Government announces result of Housing Standards Review - what does it mean for you
Published by Andrew Eagles for Sustainable Homes in Central Government and also in Communities, Environment, Housing, Local Government
Housing Standards Review announced
The Department of Communities and Local Government (DCLG) announced last week its response to the Housing Standards Review (HSR). The response continues the previously outlined objective to wind down the Code for Sustainable Homes (code) and consider a framework for space standards.
The CSH produced a step change in sustainable construction. DCLG have decided that they will incorporate two elements of the code, energy and water, into building regulations. It will be up to building control officers and approved bodies to ensure that the regulations are being adhered to.
Much of the detail is still unclear. There will be a minimum water standard of 125 litres per person per day, which is new for building regulations, but the additional optional standard of 110 litres per person per day will only be possible where in areas of water stress. Government though is “Still considering the best way to define areas of water stress to ensure this works in practice.”
It is important to note that although energy and water are being transferred to building regulations the majority of the Code is being dropped.
Here are two areas which raise serious risks.
Materials – responsible sourcing
Standards for materials have generated significant environmental wins in the past. Sustainably sourced timber (such as Forest Stewardship Council timber) was required through previous standards. Sustainably sourced timber is now the norm, protecting millions of acres of rainforest around the world.
The consultation suggests that existing voluntary industry standards cover these areas and that regulation is therefore unnecessary. This is a misunderstanding. The standards mentioned in the consultation, British Standards, International Organization for Standardization (ISO) and Council of Europe (CE) , do not cover the issues of embodied energy and environmental impacts. They are also voluntary.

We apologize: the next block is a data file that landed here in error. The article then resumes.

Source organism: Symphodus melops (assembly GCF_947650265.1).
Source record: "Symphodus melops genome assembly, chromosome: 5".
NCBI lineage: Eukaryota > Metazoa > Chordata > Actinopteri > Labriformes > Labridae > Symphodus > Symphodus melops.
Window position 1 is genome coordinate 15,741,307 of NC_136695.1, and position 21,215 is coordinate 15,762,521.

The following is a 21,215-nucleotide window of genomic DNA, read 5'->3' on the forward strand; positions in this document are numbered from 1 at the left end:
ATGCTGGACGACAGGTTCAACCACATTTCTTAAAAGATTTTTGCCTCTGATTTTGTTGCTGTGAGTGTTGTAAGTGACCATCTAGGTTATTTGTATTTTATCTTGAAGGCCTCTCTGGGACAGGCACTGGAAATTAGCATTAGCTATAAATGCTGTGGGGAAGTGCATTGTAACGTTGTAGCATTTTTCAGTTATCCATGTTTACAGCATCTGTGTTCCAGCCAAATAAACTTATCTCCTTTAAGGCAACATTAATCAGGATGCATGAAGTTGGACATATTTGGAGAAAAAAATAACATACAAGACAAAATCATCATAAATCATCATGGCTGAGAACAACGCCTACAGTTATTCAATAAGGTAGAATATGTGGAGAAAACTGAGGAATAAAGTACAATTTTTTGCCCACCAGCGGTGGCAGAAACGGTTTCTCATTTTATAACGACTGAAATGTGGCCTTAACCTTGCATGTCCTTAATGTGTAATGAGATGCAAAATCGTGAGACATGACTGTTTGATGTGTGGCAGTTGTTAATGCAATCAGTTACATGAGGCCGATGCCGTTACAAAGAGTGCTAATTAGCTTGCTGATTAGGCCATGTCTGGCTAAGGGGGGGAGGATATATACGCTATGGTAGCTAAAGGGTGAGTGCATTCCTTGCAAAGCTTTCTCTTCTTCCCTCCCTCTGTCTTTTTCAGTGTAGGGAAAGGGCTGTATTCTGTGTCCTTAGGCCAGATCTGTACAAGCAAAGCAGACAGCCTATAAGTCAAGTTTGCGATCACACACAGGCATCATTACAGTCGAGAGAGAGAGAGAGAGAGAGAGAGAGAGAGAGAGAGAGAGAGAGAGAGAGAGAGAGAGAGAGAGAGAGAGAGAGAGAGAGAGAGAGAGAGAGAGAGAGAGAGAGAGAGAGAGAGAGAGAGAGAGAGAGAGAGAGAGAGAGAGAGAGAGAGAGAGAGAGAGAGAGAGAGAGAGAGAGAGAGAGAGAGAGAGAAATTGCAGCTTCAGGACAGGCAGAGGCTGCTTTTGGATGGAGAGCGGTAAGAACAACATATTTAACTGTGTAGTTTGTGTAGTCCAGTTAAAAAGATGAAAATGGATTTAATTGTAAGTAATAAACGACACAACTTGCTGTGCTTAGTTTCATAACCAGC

Not including a materials section, as Government plan to do, means hundreds of thousands of homes will be built without knowing if the base materials for steel, concrete and others were extracted and manufactured with human exploitation. The pollution caused in the manufacture of materials will also be ignored.
The proposals to eliminate requirements for provision of cycle storage sit awkwardly with the Government’s clear commitment to encouraging more cycling. In responding to the All Party Parliamentary Cycling Group report Get Britain Cycling (2013), Transport Minister Norman Baker said:
“The coalition government takes cycling very seriously and we are committed to leading the country in getting more people cycling, more safely, more often”
The NPPF does not require or significant encourage home cycle storage. If Building Regulations do not require it storage will not be a part of future homes. Storage is one of the practical barriers to further growth in cycling
There is still an opportunity for Government to rectify these issues.They could this year develop incentives or guidance on sustainable materials and cycling either through planning or building regulations.
Security, space and accessibility
On security, the government is considering whether to apply a single minimum security standard either nationally through Building Regulations or on a local basis.
On accessibility, an optional more challenging standard will be incorporated into building regulations. This higher tier can be applied locally but would need to be justified in local plan policies and pass viability testing.
A national space standard will be developed outside of Building Regulations. This will be an optional standard which local authorities must prove the need for.
The government intends to make these changes this year. For a full summary of the Government's response please click here
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